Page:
Esports is Exploding in Ozark
Students playing a video game in a classroom or auditorium may not seem like your traditional after-school activity. However, Esports is growing in popularity, and in many aspects, Ozark School District is leading the way.
“One of our goals with Esports Club is to try to push back against the typical ‘gamer’ stereotype,” said Jeramie Price, one of the sponsors of the club for students in eighth through 12th grade. “We have an expectation for our members to meet their responsibilities before gaming, including things like grades, behavior and attendance.”
While the club didn’t officially start until this school year, junior Keagan Prewett kicked off the discussion last year through an English class project where he was tasked to make a change at the school. Following his presentation, he took the idea to the activities director. Prewett said he wanted to start the club to give students who weren’t interested in traditional sports a way to get involved while doing something they enjoy.
“It’s way better than I expected. I’m a really social person and I love talking to all these new people and interacting with them,” he said. “There are a lot of new kids and I’ve made new friends. I think it’s really helped a lot of people.”
Senior Keaton Muggenburg admits that the club has motivated him to improve his grades.
“Esports can be mentally exhausting because you always have to be thinking about what the next play is and what the enemy team is doing so you can outsmart your opponent,” he said. “The coaches do grade checks every week and I’m more driven to get things done. It’s incredibly motivating to me to do my best so I can maybe get noticed by a college.”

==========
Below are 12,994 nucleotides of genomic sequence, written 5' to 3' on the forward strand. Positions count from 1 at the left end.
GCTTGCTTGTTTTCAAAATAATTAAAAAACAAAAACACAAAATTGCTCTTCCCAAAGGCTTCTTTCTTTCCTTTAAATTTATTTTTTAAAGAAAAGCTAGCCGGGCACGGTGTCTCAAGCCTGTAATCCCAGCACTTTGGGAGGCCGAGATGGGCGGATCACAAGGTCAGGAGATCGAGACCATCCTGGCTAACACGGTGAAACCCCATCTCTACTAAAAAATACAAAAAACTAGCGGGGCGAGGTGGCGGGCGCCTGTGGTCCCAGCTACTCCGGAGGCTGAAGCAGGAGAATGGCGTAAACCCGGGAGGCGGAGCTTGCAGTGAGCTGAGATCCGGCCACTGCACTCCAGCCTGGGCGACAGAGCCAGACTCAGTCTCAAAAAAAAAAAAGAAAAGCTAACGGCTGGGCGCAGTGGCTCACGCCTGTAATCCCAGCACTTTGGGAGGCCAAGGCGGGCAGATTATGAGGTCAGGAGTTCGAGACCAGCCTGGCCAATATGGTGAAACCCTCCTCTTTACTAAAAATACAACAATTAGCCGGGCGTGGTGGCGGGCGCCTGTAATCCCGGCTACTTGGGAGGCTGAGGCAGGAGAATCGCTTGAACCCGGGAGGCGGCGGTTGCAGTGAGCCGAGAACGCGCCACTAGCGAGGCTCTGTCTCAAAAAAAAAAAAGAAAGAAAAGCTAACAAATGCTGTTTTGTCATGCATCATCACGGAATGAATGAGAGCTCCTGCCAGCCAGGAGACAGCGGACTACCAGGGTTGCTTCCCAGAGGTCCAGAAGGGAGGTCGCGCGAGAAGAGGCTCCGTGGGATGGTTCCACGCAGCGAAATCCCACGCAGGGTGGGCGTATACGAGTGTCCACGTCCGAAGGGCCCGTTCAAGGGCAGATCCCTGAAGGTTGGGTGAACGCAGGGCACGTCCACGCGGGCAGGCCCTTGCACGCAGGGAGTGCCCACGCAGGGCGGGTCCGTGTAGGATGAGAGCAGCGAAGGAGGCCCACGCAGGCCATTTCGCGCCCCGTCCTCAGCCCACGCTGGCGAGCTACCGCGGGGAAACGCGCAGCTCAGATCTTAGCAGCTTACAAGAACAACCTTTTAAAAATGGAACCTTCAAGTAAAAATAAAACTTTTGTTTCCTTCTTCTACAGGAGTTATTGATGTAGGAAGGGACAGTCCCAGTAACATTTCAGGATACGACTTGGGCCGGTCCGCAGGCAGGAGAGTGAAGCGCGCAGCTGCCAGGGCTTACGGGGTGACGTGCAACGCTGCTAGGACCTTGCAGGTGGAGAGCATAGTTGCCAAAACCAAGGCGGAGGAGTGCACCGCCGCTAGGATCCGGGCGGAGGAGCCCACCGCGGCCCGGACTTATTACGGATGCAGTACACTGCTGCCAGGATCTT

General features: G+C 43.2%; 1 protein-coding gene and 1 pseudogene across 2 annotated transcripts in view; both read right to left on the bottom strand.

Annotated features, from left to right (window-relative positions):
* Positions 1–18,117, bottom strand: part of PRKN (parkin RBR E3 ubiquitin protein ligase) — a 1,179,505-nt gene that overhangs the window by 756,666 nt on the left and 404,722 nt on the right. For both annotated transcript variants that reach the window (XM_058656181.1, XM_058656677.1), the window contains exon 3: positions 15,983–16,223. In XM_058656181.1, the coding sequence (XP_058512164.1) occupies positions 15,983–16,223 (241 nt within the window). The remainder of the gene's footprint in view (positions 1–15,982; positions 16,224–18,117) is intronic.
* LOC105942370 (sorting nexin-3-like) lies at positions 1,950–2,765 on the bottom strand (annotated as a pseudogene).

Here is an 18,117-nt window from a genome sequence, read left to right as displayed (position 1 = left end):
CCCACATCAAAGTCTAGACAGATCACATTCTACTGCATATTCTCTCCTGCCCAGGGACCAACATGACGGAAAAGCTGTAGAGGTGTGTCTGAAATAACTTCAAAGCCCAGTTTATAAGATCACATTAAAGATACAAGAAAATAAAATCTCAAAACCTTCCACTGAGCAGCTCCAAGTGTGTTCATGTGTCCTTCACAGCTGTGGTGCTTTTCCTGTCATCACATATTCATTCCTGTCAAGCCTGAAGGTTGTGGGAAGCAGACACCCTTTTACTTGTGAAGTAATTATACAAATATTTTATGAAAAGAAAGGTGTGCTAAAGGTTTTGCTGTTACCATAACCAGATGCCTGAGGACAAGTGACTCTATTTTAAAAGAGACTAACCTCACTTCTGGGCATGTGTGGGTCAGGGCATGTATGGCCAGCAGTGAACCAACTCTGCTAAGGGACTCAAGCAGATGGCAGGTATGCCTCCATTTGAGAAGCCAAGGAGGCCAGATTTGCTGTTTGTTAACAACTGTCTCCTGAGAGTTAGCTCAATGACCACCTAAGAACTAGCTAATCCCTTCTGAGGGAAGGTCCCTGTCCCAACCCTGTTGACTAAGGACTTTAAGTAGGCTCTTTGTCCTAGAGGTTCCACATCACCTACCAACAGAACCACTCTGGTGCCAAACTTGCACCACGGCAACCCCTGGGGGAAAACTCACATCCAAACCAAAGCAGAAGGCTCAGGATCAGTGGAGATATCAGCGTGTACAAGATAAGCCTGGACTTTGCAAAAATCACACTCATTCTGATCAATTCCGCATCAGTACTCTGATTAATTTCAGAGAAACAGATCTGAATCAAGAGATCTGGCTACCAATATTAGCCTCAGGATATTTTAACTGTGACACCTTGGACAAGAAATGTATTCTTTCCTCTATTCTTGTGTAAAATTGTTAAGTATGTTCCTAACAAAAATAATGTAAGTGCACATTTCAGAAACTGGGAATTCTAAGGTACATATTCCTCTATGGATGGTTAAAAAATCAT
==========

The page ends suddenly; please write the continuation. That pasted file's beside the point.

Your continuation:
Price, along with sponsors Andy Caudle, Matt Fox and Ethan Anderson, said there are many benefits to Esports, including creating an inclusive school community and making connections. Esports can also lead to college scholarships or other career pathways.
“We foster an environment of teamwork, cooperation, interpersonal skills and healthy competition,” Fox said. “Our long term goal is to form a genuine, competitive team that can compete in tournaments and earn students scholarships or provide other foundations for college.”
Even with the club in its infancy, a few colleges have contacted Ozark to discuss possible scholarships and recruitment. Area high schools are also noticing, as Ozark’s club has hosted administrators from other school districts working to create teams of their own.
In October, Ozark joined area districts to form the nonprofit organization Missouri High School Esports Association (MHSEA) to support the growth of high school Esports. Since then, Esports has flourished in Ozark and across the state.
Currently, Ozark’s team is participating in a five-week North America High School Scholastic League of Legends Tournament. The club has also visited Drury University and Contender Esports gaming center in Springfield.
“We want our students to possibly identify what career path they want to start heading toward,” Price said. “We hope they will receive scholarships to help with their education after us. We hope they will form friendships and their personalities shine in this program.”
Muggenburg said he hopes more Ozark Tigers join the club.
“Don’t be afraid to join Esports. I know people might think that you’re kind of a nerd, but really you’re just competing with your peers,” he said. “Esports gives an opportunity for people who don’t necessarily like traditional sports but want to get in the competitive scene. I feel like I’m representing the school, which is really cool.”